We build a tractable model of frictional labor markets and segmented housing markets to study welfare effects of regulations, including spatial misallocation and deviation from competitive pricing of rents. The model is summarized by a labor demand curve depending on rents and wages, a wage curve reflecting labor market tightness and rents, and finally a rent curve reflecting employment. In this economy, the rent gradient in the flexible rent sector is higher than in a purely competitive housing market. This leads to spatial misallocation due to some employees commuting too much and some non-employed living inefficiently close to jobs. In turn, reducing generalized commuting costs reduces the rent gradient in the flexible rent sector and the cost of spatial misallocation of workers. The reduction in market rents is maximal when labor markets are less frictional and housing markets are more frictional, and welfare gains are larger when both are more efficient.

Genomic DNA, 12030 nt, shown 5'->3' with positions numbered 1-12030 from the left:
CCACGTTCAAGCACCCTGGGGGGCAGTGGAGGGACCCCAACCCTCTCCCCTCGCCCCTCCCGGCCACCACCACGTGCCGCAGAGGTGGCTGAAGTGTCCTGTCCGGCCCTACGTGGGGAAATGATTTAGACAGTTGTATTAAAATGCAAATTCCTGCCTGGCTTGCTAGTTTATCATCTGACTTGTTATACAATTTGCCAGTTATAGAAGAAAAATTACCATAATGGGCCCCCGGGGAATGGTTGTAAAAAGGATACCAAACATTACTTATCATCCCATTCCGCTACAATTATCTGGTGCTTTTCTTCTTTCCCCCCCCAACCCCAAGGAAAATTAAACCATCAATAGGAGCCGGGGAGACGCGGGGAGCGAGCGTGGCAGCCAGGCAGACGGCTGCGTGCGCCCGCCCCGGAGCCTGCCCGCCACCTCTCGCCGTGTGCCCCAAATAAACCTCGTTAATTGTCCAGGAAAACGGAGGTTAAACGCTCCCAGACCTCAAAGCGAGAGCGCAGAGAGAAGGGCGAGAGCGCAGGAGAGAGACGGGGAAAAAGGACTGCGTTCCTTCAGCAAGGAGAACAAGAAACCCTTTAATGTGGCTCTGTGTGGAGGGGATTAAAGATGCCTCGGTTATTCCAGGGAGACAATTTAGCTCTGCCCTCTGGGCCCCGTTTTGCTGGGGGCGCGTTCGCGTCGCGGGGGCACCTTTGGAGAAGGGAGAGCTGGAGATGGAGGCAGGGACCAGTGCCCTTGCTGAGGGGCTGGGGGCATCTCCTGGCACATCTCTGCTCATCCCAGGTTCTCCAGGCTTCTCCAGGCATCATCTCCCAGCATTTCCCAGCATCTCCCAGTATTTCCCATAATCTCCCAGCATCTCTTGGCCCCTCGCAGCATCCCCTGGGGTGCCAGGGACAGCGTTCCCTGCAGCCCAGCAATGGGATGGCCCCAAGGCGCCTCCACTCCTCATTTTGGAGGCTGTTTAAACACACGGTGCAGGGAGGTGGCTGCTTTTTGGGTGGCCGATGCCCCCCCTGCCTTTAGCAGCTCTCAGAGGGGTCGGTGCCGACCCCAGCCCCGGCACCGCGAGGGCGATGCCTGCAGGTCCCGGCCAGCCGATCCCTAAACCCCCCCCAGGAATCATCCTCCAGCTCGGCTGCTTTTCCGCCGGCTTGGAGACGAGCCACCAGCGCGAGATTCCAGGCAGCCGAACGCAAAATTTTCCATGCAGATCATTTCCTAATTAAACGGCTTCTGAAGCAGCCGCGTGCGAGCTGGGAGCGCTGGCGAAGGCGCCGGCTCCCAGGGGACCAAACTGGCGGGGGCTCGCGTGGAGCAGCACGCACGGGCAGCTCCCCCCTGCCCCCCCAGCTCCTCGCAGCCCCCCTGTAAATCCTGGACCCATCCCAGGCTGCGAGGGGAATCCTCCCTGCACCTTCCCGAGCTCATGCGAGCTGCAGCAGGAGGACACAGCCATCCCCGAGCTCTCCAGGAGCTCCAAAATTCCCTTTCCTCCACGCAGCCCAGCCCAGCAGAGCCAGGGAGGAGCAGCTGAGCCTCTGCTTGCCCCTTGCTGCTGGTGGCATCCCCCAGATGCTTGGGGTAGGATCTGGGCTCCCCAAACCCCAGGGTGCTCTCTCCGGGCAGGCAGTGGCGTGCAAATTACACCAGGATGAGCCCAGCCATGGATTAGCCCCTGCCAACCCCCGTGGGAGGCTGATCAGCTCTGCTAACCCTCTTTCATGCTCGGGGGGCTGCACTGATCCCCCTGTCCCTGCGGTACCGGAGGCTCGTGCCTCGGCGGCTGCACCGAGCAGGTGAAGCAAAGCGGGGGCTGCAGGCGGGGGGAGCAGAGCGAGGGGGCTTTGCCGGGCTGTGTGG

|Original language||English (US)|
|Journal||Journal of Economic Geography|
|State||Accepted/In press - Jan 14 2020|